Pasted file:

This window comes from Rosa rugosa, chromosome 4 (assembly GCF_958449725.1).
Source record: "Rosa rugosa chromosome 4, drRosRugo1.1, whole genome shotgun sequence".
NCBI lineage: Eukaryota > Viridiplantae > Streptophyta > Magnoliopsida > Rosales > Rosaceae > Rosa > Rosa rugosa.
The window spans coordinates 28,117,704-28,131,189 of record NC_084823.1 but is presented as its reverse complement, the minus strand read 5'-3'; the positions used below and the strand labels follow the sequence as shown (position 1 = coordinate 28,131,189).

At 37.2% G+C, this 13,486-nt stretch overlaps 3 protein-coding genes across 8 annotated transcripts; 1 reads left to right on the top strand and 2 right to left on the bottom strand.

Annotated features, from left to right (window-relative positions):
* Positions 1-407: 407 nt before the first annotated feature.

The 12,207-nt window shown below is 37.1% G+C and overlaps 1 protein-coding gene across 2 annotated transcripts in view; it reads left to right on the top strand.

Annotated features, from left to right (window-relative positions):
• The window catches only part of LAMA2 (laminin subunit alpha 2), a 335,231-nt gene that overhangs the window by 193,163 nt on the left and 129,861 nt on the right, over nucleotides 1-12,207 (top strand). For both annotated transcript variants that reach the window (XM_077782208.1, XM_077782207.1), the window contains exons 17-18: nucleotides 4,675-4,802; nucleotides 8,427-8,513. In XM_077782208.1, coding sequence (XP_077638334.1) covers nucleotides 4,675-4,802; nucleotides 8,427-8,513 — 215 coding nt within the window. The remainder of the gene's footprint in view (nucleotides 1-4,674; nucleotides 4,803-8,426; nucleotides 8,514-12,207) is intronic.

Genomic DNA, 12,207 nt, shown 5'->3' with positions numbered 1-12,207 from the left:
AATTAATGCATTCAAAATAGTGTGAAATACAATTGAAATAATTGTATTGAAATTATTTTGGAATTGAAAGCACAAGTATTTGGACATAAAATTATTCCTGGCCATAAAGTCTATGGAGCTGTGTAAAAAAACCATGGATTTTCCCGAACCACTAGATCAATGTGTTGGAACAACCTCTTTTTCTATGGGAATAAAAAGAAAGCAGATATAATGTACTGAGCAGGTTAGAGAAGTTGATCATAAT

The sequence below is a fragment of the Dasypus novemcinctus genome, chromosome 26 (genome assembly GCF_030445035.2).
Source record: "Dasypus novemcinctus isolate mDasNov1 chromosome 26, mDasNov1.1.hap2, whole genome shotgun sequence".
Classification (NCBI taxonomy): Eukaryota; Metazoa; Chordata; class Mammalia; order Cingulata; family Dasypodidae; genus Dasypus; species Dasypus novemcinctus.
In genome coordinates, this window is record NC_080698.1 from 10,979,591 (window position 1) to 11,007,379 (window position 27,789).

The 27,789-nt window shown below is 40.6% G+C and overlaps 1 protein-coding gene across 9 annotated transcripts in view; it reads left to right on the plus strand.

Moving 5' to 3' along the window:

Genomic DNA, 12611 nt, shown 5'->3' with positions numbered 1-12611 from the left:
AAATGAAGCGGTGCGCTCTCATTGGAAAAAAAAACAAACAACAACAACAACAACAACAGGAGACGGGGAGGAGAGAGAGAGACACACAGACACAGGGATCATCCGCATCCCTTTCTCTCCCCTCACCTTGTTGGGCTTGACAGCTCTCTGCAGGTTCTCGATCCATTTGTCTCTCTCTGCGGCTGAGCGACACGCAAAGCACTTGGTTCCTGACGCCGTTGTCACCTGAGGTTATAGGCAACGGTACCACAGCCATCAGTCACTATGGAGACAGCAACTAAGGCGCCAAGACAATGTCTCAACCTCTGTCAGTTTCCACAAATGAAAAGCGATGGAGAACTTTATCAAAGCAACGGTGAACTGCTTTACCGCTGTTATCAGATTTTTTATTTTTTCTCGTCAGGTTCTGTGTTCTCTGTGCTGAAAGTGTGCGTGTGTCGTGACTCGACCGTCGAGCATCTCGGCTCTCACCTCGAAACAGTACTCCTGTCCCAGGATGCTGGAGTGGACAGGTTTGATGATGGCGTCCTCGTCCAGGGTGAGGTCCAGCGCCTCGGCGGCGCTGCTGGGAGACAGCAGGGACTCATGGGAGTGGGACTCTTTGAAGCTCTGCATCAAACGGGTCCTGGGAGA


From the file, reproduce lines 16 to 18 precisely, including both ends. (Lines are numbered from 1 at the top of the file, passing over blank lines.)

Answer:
In genome coordinates, this window is record NC_080698.1 from 10,979,591 (window position 1) to 11,007,379 (window position 27,789).

The 27,789-nt window shown below is 40.6% G+C and overlaps 1 protein-coding gene across 9 annotated transcripts in view; it reads left to right on the plus strand.

Moving 5' to 3' along the window: